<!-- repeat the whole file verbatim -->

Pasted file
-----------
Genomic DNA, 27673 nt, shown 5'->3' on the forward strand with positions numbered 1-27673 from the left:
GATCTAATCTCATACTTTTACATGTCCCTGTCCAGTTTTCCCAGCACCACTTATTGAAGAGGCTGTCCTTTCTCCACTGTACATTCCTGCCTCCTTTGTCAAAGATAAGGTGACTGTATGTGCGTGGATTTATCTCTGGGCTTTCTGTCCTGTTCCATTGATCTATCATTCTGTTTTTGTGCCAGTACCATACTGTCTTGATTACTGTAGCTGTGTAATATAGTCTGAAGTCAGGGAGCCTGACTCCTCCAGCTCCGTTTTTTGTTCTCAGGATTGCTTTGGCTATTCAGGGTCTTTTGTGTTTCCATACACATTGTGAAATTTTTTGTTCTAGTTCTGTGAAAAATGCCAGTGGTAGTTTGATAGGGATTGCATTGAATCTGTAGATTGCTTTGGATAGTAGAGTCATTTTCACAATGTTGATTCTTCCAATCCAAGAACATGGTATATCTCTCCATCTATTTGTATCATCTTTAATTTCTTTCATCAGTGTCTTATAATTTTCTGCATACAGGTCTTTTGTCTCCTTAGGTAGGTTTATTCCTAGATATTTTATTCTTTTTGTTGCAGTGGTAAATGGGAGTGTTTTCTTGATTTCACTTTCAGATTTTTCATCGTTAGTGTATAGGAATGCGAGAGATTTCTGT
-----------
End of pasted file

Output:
Genomic DNA, 27673 nt, shown 5'->3' on the forward strand with positions numbered 1-27673 from the left:
GATCTAATCTCATACTTTTACATGTCCCTGTCCAGTTTTCCCAGCACCACTTATTGAAGAGGCTGTCCTTTCTCCACTGTACATTCCTGCCTCCTTTGTCAAAGATAAGGTGACTGTATGTGCGTGGATTTATCTCTGGGCTTTCTGTCCTGTTCCATTGATCTATCATTCTGTTTTTGTGCCAGTACCATACTGTCTTGATTACTGTAGCTGTGTAATATAGTCTGAAGTCAGGGAGCCTGACTCCTCCAGCTCCGTTTTTTGTTCTCAGGATTGCTTTGGCTATTCAGGGTCTTTTGTGTTTCCATACACATTGTGAAATTTTTTGTTCTAGTTCTGTGAAAAATGCCAGTGGTAGTTTGATAGGGATTGCATTGAATCTGTAGATTGCTTTGGATAGTAGAGTCATTTTCACAATGTTGATTCTTCCAATCCAAGAACATGGTATATCTCTCCATCTATTTGTATCATCTTTAATTTCTTTCATCAGTGTCTTATAATTTTCTGCATACAGGTCTTTTGTCTCCTTAGGTAGGTTTATTCCTAGATATTTTATTCTTTTTGTTGCAGTGGTAAATGGGAGTGTTTTCTTGATTTCACTTTCAGATTTTTCATCGTTAGTGTATAGGAATGCGAGAGATTTCTGT